Comparative study on classifying human activities with miniature inertial and magnetic sensors

Date
2010
Authors
Altun, K.
Barshan, B.
Tunçel, O.
Advisor
Instructor
Source Title
Pattern Recognition
Print ISSN
0031-3203
Electronic ISSN
Publisher
Elsevier
Volume
43
Issue
10
Pages
3605 - 3620
Language
English
Type
Article
Journal Title
Journal ISSN
Volume Title
Abstract

This paper provides a comparative study on the different techniques of classifying human activities that are performed using body-worn miniature inertial and magnetic sensors. The classification techniques implemented and compared in this study are: Bayesian decision making (BDM), a rule-based algorithm (RBA) or decision tree, the least-squares method (LSM), the k-nearest neighbor algorithm (k-NN), dynamic time warping (DTW), support vector machines (SVM), and artificial neural networks (ANN). Human activities are classified using five sensor units worn on the chest, the arms, and the legs. Each sensor unit comprises a tri-axial gyroscope, a tri-axial accelerometer, and a tri-axial magnetometer. A feature set extracted from the raw sensor data using principal component analysis (PCA) is used in the classification process. A performance comparison of the classification techniques is provided in terms of their correct differentiation rates, confusion matrices, and computational cost, as well as their pre-processing, training, and storage requirements. Three different cross-validation techniques are employed to validate the classifiers. The results indicate that in general, BDM results in the highest correct classification rate with relatively small computational cost.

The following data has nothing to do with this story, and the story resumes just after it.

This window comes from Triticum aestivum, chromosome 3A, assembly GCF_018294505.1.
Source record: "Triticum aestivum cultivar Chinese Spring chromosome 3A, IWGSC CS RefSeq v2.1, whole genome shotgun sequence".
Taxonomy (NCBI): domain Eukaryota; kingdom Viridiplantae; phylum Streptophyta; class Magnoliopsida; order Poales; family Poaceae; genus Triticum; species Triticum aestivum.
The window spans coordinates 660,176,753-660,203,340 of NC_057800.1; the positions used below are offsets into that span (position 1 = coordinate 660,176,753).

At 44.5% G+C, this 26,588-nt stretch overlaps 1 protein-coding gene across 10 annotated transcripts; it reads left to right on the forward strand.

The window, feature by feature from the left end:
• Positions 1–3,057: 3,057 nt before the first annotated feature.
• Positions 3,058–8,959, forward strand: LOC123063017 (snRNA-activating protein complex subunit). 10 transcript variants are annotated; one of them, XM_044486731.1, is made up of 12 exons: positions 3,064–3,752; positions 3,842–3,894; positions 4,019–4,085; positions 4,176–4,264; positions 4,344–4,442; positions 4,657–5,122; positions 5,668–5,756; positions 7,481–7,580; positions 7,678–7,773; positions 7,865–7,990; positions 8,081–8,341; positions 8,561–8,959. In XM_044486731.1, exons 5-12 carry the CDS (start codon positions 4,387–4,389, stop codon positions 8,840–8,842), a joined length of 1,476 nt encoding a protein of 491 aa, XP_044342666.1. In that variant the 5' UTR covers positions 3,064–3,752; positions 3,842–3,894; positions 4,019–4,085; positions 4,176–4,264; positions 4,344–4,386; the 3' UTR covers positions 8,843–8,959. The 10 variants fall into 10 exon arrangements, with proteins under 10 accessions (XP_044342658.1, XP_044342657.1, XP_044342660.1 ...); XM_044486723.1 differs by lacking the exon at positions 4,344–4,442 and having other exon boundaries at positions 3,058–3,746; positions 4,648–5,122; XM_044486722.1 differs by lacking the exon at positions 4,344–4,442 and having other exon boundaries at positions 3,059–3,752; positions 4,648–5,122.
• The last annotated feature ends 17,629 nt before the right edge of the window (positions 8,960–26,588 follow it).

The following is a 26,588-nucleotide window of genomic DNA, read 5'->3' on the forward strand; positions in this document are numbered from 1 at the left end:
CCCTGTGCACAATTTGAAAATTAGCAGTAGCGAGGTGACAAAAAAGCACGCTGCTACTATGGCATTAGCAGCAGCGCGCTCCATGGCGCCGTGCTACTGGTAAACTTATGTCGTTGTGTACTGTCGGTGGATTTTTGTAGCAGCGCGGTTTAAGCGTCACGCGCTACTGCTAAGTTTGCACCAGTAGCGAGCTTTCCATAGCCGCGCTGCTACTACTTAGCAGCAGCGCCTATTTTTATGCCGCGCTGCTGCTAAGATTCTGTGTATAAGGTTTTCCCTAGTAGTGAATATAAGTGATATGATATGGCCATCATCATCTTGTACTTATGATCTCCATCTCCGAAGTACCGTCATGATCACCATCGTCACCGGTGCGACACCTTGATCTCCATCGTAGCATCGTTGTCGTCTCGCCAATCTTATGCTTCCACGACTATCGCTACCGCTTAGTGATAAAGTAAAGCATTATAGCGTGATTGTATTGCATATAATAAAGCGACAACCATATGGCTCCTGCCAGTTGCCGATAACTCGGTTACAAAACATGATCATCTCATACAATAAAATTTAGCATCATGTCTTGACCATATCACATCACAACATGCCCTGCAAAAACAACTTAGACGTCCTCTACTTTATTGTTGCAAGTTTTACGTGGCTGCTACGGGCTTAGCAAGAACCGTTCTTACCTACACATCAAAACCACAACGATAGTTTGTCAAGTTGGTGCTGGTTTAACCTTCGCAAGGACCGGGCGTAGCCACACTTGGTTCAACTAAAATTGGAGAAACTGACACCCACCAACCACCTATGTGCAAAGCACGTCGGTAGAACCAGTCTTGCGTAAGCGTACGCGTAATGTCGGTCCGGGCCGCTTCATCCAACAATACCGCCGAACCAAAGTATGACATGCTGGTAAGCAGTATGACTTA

Course
Other identifiers
Book Title
Keywords
Accelerometer, Activity recognition and classification, Artificial neural networks, Bayesian decision making, Decision tree, Dynamic time warping, Feature extraction, Feature reduction, Gyroscope, Inertial sensors, k-Nearest neighbor, Least-squares method, Magnetometer, Rule-based algorithm, Support vector machines
Citation
Published Version (Please cite this version)